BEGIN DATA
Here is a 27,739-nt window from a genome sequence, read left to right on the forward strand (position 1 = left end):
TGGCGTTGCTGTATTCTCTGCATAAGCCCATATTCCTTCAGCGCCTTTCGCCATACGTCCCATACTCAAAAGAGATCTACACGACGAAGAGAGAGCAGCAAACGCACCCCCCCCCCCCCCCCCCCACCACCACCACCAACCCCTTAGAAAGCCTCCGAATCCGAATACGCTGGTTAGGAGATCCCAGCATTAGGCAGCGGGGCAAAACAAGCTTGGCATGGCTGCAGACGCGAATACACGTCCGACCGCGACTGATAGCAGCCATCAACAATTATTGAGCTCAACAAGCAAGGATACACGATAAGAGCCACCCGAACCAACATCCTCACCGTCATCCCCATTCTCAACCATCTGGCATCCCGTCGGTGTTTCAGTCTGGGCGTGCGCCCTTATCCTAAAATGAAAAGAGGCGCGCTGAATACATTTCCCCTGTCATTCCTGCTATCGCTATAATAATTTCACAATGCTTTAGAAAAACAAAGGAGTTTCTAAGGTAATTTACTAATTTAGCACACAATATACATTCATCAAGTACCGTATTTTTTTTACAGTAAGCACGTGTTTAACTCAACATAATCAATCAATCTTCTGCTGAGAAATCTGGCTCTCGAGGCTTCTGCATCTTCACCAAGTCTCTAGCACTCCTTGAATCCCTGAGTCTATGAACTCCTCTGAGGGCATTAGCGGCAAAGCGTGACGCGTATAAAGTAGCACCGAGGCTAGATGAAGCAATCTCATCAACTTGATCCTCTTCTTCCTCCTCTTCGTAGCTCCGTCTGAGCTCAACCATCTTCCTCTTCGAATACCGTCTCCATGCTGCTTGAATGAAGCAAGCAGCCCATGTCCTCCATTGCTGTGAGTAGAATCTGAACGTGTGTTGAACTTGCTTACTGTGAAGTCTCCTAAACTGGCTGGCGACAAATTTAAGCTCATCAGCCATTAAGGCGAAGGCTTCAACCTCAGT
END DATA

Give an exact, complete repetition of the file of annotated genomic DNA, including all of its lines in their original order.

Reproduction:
Here is a 27,739-nt window from a genome sequence, read left to right on the forward strand (position 1 = left end):
TGGCGTTGCTGTATTCTCTGCATAAGCCCATATTCCTTCAGCGCCTTTCGCCATACGTCCCATACTCAAAAGAGATCTACACGACGAAGAGAGAGCAGCAAACGCACCCCCCCCCCCCCCCCCCCACCACCACCACCAACCCCTTAGAAAGCCTCCGAATCCGAATACGCTGGTTAGGAGATCCCAGCATTAGGCAGCGGGGCAAAACAAGCTTGGCATGGCTGCAGACGCGAATACACGTCCGACCGCGACTGATAGCAGCCATCAACAATTATTGAGCTCAACAAGCAAGGATACACGATAAGAGCCACCCGAACCAACATCCTCACCGTCATCCCCATTCTCAACCATCTGGCATCCCGTCGGTGTTTCAGTCTGGGCGTGCGCCCTTATCCTAAAATGAAAAGAGGCGCGCTGAATACATTTCCCCTGTCATTCCTGCTATCGCTATAATAATTTCACAATGCTTTAGAAAAACAAAGGAGTTTCTAAGGTAATTTACTAATTTAGCACACAATATACATTCATCAAGTACCGTATTTTTTTTACAGTAAGCACGTGTTTAACTCAACATAATCAATCAATCTTCTGCTGAGAAATCTGGCTCTCGAGGCTTCTGCATCTTCACCAAGTCTCTAGCACTCCTTGAATCCCTGAGTCTATGAACTCCTCTGAGGGCATTAGCGGCAAAGCGTGACGCGTATAAAGTAGCACCGAGGCTAGATGAAGCAATCTCATCAACTTGATCCTCTTCTTCCTCCTCTTCGTAGCTCCGTCTGAGCTCAACCATCTTCCTCTTCGAATACCGTCTCCATGCTGCTTGAATGAAGCAAGCAGCCCATGTCCTCCATTGCTGTGAGTAGAATCTGAACGTGTGTTGAACTTGCTTACTGTGAAGTCTCCTAAACTGGCTGGCGACAAATTTAAGCTCATCAGCCATTAAGGCGAAGGCTTCAACCTCAGT